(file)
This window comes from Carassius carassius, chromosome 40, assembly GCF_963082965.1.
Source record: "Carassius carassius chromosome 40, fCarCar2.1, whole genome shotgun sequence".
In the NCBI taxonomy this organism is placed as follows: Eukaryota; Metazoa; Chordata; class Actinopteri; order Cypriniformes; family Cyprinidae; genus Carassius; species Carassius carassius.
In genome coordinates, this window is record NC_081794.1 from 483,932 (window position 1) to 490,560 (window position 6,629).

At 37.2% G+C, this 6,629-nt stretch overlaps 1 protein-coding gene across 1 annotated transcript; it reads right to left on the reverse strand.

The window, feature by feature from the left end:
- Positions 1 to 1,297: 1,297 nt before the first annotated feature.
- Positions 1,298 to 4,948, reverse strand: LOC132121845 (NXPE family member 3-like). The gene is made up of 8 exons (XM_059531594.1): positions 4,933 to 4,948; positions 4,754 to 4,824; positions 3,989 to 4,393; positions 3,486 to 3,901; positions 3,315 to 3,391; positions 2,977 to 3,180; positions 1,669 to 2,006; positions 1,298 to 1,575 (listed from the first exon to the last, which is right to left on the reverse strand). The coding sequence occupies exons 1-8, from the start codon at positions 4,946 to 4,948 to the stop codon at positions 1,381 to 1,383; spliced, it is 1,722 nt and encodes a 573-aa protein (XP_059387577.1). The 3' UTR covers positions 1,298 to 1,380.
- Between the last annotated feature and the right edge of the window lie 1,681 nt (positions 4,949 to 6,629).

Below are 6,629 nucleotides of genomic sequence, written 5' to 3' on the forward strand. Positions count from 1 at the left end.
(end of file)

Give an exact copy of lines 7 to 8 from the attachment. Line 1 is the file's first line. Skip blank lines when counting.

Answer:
- Positions 1 to 1,297: 1,297 nt before the first annotated feature.
- Positions 1,298 to 4,948, reverse strand: LOC132121845 (NXPE family member 3-like). The gene is made up of 8 exons (XM_059531594.1): positions 4,933 to 4,948; positions 4,754 to 4,824; positions 3,989 to 4,393; positions 3,486 to 3,901; positions 3,315 to 3,391; positions 2,977 to 3,180; positions 1,669 to 2,006; positions 1,298 to 1,575 (listed from the first exon to the last, which is right to left on the reverse strand). The coding sequence occupies exons 1-8, from the start codon at positions 4,946 to 4,948 to the stop codon at positions 1,381 to 1,383; spliced, it is 1,722 nt and encodes a 573-aa protein (XP_059387577.1). The 3' UTR covers positions 1,298 to 1,380.